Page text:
"George walked in," Fred says. "He said, ‘Don't take your stuff off. There's an announcement to be made.’ "
George had a telegram in his hand.
"All these 24 kids had a vision," Fred says. "They wanted to go to the National League. NHL. When he opened that paper: ‘Fred Sasakamoose — report immediately to Chicago Blackhawks.’ Wow. The room just went still."
Fred, now 20 years old, would be a pro. So he left Moose Jaw, going even further away from home.
"I went to the Chicago," Fred says. "Wow. I look in that dressing room of the Chicago Blackhawk. I see number 21. On top of that number 21: ‘Sasakamoose’. That's what it was all about."
On Nov. 20, 1953, Fred played his first game with the Blackhawks.
"You step on that ice," Fred says. "You could hear drums, just like that. Big Chicago stadium — three balconies, like that."
“ ‘Fred Sasakamoose — report immediately to Chicago Blackhawks.’ Wow. The room just went still.”Fred Sasakamoose
But Fred only played 11 games for the Blackhawks. He left at the end of the season.
"I wanted to go home all the time," Fred says. "You're no longer 500 miles away — you are 5,000 miles away. It didn't matter about money, glory ... It didn’t matter. I didn't want that. I wanted home."
11 games. Not one goal — not even an assist. But with those 11 games, Fred made his mark on hockey history by being the one of the first Indigenous people to play in the NHL.
Fred was a trailblazer. His legacy lives on today among thousands of First Nations hockey fans who saw the Fred Sasakamoose story as an inspiration.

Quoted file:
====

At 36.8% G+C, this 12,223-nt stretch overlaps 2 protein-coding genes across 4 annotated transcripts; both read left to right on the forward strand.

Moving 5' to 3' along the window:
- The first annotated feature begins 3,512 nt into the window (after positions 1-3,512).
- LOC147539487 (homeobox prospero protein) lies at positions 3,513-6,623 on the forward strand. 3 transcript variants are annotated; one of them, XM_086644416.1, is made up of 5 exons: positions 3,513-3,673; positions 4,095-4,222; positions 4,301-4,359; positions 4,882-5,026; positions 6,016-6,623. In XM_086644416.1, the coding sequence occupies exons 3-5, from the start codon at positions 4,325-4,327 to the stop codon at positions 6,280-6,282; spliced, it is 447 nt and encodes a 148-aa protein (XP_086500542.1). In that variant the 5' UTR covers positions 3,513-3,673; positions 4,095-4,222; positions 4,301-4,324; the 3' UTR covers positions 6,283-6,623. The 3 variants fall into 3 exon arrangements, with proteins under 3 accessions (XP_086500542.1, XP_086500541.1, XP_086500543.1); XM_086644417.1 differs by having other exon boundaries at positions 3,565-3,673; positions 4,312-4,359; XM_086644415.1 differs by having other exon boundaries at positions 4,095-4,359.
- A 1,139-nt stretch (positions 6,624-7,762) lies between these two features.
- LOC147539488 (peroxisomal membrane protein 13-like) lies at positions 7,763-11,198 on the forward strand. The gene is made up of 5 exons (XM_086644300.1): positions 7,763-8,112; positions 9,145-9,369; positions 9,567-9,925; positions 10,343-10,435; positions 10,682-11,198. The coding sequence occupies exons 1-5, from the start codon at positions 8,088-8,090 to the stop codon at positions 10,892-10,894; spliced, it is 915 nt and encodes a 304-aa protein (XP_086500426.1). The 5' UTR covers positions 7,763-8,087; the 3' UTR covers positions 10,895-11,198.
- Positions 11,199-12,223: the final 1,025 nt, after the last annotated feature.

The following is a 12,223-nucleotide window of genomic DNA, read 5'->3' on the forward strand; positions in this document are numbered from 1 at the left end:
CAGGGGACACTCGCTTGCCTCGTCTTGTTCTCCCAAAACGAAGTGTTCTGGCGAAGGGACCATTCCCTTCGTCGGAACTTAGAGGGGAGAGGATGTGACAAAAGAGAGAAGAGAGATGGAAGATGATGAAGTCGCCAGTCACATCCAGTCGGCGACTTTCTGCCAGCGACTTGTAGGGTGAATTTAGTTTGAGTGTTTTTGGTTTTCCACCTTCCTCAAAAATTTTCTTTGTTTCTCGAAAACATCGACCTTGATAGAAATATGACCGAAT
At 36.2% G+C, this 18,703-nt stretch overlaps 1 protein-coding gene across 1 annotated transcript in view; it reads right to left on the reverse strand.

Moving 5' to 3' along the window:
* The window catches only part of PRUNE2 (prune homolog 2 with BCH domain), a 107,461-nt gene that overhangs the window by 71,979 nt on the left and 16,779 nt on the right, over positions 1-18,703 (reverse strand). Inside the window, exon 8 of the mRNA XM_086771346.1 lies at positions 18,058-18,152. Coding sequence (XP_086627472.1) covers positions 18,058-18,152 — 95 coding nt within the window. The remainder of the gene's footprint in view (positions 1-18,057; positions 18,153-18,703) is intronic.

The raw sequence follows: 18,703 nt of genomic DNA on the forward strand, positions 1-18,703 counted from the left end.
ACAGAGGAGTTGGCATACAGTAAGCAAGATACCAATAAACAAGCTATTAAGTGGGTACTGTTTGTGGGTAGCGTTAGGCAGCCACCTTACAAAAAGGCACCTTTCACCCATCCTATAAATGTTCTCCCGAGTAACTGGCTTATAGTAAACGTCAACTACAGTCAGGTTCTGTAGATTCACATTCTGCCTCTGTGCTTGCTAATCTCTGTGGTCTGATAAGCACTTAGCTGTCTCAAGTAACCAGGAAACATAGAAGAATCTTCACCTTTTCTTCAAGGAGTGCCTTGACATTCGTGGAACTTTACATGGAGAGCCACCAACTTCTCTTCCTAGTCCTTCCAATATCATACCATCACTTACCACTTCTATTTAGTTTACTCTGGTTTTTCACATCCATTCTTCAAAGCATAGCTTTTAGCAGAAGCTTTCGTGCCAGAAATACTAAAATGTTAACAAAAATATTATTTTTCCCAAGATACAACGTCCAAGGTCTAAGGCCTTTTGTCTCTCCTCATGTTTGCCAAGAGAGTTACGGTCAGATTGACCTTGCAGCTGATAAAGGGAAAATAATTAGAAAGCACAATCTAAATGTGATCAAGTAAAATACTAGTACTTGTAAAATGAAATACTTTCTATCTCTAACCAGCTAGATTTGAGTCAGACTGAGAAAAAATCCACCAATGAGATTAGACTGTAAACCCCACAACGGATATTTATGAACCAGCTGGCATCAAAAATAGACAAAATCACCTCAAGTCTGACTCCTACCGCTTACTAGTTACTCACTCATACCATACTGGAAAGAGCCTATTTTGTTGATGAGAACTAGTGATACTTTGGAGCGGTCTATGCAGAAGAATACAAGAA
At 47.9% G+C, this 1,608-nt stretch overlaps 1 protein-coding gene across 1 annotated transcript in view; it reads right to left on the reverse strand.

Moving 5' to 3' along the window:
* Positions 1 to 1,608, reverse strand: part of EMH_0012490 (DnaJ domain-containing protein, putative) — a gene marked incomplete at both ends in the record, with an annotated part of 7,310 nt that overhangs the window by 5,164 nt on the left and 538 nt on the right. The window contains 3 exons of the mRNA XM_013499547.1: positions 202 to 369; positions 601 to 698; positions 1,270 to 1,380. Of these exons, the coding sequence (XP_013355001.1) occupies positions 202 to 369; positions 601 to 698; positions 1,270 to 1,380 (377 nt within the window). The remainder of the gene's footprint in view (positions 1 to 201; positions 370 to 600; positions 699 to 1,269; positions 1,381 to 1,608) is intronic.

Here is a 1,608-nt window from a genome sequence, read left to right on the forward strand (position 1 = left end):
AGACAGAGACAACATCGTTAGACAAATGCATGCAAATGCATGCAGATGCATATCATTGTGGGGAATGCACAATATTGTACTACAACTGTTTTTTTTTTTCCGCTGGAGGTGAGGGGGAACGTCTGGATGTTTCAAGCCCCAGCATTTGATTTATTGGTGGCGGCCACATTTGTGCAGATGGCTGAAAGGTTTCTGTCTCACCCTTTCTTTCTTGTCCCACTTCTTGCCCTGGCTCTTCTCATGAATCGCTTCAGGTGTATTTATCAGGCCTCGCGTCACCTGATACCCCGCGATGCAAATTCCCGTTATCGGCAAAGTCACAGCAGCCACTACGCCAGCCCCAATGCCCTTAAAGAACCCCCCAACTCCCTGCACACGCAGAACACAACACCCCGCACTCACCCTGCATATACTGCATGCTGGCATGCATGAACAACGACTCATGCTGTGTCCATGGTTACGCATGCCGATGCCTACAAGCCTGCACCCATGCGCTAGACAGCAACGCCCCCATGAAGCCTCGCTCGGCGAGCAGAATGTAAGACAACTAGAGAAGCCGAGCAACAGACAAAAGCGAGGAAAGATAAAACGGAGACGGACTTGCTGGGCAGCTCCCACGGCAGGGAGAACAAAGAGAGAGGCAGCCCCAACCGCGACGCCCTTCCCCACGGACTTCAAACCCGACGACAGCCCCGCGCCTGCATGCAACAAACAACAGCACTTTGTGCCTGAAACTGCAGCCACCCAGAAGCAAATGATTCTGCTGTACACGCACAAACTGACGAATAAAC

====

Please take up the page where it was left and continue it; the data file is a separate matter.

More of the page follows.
"I think Fred was definitely the bridge builder," sayd Irkar Beljaars, an Indigenous writer, radio broadcaster and life-long hockey fan living in Montreal. "Just through his actions gave opportunities.
"Fred is like an icon in our communities. Because our youth — who are dealing with so many issues, like suicide and alcoholism and drug abuse, and just coming from really, really dark places themselves — and they see this guy become a professional hockey player. It’s something that's very important for our youth, and I really hope that we see more of that."
Of the roughly 700 players in the NHL today, fewer than 10 are of Indigenous descent. While it’s a small group, there are some all-stars among them, including world-class goaltender Carey Price and TJ Oshie of the Stanley Cup–winning Washington Capitals.
In 2008, under then–Prime Minister Stephen Harper, the Canadian government issued an official apology for its residential school policy. The gesture was controversial. Many Indigenous people saw the apology as empty words while their rights were still being violated.
I was there with Fred as he traveled to Ottawa to receive the Order of Canada last spring, for his decades of work lifting up Indigenous youth through hockey programs back home in Ahtahkakoop. And I could see the pride in his eyes as he was handed the medal. I asked him him how it felt in his own words.
"Oh boy," Fred says. "That was one of the greatest moments, I think, in life. It's great."
Fred is 84 now. He lives back home in Ahtahkakoop, Saskatchewan, surrounded by his wife, their kids and 128 grandkids and great grandkids. He still loves to settle down in front of the TV to watch hockey games. And he’s a lifelong fan of the Blackhawks.
This article was originally published on September 14, 2018.
This segment aired on September 15, 2018.